Commercial Products
Apr '09

Rudy, not your grandparent's deployment tool

posted by delano

NOTE: This post is historically accurate but out of date. See: Rudy 0.9 Released.

Rudy is a command-line development and deployment tool. It's been in private beta for about two months and today marks the day of the first public release [1]. The project is still in alpha status and many features have yet to be developed but it's already useful for exploring the features of Amazon EC2. In this post, I'll introduce Rudy's core features and demonstrate how these features can help build and manage environments in EC2.

A quick look

It's useful to know what working with Rudy looks like before getting into the details:

$ rudy startup            # Launch the default machine group, stage-app
$ rudy -e dev startup     # Launch the dev-app machine group
$ rudy machines           # List all instances running in stage-app
$ rudy -u root ssh        # SSH to root@m-us-east-1b-stage-app-01
$ rudy ssh uptime         # Execute the uptime command on app stage-app machines
$ rudy shutdown           # Terminate stage-app instances

See also:

$ rudy -h 
$ rudy show-commands
$ rudy COMMAND -h

Machine Groups

Rudy helps you build and manage machines in EC2 by organizing them into groups of environments and roles. These are called machine groups. You can run multiple machines with the same role. These are called positions. Rudy also supports running machine groups across availability zones. When you put all this together, you have a unique name for every machine. The default machine is:

         zone     env  role
          v        v    v   
    ^                       ^
 "machine"                position

stage is the default environment and app is the default role, but these can be changed too (see Defaults below). These machine groups are configured using a Ruby DSL (domain-specific language) that looks like this:

machines do
  # Define two identical environments
  environment :dev, :stage do
    # Default properties for all roles
    ami "ami-235fba4a"
    positions 1

<span class="n">role</span> <span class="ss">:app</span> <span class="k">do</span>
  <span class="c1"># Create two identical instances in the :app role. </span>
  <span class="n">positions</span> <span class="mi">2</span>
  <span class="c1"># Elastic IP addresses to be associated on startup</span>
  <span class="n">addresses</span> <span class="s2">""</span><span class="p">,</span> <span class="s2">""</span>
<span class="k">end</span>

<span class="n">role</span> <span class="ss">:analyzer</span> <span class="k">do</span>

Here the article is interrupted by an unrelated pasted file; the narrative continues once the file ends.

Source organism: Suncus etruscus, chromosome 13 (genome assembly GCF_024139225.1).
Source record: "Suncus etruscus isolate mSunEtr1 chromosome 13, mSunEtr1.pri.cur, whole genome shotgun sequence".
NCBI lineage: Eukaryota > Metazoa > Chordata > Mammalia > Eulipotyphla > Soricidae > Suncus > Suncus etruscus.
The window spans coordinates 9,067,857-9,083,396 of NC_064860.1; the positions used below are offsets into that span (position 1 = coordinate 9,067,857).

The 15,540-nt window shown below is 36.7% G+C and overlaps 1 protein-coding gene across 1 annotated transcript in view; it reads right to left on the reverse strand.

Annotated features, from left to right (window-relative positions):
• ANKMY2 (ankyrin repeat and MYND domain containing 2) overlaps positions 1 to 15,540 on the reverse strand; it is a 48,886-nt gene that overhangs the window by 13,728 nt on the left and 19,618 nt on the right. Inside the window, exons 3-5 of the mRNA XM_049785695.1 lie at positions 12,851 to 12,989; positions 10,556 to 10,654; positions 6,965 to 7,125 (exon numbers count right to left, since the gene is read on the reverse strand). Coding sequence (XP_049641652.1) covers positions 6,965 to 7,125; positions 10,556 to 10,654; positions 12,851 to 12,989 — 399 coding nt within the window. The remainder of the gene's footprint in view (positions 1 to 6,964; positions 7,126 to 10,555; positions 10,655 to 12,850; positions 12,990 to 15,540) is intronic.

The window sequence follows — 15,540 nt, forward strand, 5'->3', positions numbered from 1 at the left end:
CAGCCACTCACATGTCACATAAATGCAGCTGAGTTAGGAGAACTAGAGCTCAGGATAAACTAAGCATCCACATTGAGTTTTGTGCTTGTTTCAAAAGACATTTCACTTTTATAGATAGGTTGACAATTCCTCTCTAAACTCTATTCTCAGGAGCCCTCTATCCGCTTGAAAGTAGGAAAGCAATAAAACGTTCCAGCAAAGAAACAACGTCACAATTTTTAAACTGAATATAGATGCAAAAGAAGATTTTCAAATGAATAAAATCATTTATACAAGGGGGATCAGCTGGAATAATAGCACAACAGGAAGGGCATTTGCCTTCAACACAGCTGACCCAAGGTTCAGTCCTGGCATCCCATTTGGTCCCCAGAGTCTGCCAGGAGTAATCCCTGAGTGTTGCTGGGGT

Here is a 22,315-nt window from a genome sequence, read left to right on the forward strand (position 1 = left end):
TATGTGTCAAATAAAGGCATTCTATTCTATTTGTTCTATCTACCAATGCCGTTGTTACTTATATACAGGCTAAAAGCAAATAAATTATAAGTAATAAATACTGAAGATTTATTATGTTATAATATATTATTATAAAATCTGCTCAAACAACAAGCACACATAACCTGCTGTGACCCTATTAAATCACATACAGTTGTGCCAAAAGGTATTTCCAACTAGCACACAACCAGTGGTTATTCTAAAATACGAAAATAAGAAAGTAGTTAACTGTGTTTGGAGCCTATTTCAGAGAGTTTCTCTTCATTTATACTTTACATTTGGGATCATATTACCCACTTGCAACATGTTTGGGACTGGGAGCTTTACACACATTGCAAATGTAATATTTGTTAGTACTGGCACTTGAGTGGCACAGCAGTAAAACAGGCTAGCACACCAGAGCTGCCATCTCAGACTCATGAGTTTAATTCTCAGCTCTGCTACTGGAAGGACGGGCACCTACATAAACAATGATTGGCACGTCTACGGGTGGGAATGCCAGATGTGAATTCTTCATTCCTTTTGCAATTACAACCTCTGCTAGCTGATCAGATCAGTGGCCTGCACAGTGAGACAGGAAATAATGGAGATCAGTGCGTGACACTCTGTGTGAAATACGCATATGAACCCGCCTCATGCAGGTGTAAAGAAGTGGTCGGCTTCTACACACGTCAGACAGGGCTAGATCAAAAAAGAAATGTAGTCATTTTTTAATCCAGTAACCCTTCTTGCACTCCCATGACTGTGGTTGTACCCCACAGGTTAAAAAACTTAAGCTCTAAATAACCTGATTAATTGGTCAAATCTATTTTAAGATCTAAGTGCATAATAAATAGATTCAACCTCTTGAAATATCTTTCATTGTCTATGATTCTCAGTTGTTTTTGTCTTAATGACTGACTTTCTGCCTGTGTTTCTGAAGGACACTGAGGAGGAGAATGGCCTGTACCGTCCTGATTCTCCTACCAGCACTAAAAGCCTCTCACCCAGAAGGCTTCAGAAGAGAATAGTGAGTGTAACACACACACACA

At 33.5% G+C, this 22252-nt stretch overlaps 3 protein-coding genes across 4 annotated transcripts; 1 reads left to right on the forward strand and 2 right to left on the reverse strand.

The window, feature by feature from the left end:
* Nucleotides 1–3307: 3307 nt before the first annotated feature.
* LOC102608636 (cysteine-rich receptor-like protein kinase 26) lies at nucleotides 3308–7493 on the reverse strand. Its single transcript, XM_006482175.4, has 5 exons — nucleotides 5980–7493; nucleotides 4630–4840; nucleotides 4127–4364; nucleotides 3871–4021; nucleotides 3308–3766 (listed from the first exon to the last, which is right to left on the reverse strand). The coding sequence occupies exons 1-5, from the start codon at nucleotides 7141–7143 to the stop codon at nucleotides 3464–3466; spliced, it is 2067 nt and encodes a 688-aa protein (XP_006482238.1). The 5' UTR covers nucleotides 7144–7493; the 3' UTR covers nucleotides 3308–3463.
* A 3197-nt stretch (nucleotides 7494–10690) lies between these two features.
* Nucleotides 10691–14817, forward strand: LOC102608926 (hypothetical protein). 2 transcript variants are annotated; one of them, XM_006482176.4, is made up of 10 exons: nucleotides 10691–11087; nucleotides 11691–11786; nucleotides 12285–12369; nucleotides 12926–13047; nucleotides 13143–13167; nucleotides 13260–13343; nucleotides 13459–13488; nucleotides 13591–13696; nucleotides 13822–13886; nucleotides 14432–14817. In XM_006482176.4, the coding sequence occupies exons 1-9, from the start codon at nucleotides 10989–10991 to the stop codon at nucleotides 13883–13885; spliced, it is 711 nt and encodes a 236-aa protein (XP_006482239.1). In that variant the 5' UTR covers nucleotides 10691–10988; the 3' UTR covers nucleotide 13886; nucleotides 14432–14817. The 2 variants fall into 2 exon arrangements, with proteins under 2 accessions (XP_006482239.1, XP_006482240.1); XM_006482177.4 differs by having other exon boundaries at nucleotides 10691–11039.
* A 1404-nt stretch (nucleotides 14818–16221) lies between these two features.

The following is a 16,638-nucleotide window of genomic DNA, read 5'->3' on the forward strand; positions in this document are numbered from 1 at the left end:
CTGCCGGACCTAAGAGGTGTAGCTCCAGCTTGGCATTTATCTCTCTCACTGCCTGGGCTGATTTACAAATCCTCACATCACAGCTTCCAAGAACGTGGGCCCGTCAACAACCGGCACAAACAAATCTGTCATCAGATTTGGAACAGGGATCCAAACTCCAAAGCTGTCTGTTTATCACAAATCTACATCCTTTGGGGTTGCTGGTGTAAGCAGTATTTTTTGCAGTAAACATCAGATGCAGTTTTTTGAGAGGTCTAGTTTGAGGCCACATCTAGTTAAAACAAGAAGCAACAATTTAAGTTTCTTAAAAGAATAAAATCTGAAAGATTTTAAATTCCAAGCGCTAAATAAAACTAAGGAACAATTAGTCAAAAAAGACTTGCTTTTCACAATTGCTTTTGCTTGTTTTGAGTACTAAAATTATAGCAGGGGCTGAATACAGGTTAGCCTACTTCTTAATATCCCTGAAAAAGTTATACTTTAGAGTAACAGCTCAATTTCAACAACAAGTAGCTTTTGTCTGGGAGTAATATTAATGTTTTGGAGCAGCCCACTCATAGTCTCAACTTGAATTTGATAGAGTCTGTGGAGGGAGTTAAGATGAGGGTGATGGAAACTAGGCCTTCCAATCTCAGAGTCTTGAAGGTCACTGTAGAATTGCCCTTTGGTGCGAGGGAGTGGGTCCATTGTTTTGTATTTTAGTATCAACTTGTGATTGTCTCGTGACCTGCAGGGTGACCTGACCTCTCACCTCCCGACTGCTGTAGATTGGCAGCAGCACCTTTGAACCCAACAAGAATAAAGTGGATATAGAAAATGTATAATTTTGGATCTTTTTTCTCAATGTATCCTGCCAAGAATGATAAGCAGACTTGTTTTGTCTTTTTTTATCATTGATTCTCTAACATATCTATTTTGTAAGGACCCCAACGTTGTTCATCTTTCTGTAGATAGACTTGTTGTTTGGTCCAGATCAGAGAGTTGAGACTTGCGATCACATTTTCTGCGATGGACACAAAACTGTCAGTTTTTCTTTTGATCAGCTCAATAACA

<span class="c1"># The :analyzer machines can have their own AMI</span>
  <span class="n">ami</span> <span class="s2">"ami-********"</span>
  <span class="c1"># Define EBS volumes for this machine</span>
  <span class="n">disks</span> <span class="k">do</span>
    <span class="n">path</span> <span class="s2">"/data/disk1"</span> <span class="k">do</span>
      <span class="n">size</span> <span class="mi">4</span>
      <span class="n">device</span> <span class="s2">"/dev/sdr"</span>
    <span class="k">end</span>
  <span class="k">end</span>
<span class="k">end</span>


The configuration above describes the properties for 4 machine groups: dev-app, dev-analyzer, stage-app, and stage-analyzer. Since we've defined two app machines per environment, that makes 6 machines:

  • m-us-east-1b-dev-app-01
  • m-us-east-1b-dev-app-02
  • m-us-east-1b-dev-analyzer-01
  • m-us-east-1b-stage-app-01
  • m-us-east-1b-stage-app-02
  • m-us-east-1b-stage-analyzer-01


The machines configuration describes the whats or the "physical" characteristics of the environments. The routines configuration describes the repeatable processes.

routines do
  # Define routines for the stage environment
  environment :stage do

<span class="n">role</span> <span class="ss">:analyzer</span> <span class="k">do</span>
  <span class="c1"># Tell Rudy what to do when you run "rudy startup"</span>
  <span class="n">startup</span> <span class="k">do</span>
    <span class="c1"># Execute "uname" on the local machine</span>
    <span class="n">before_local</span> <span class="no">Rudy</span><span class="p">.</span><span class="nf">sysinfo</span><span class="p">.</span><span class="nf">user</span> <span class="o">=&gt;</span> <span class="p">[</span><span class="ss">:git</span><span class="p">,</span> <span class="ss">:commit</span><span class="p">,</span> <span class="s1">'a'</span><span class="p">,</span> <span class="s1">'m'</span><span class="p">,</span> <span class="s2">"Rudy Startup"</span><span class="p">]</span>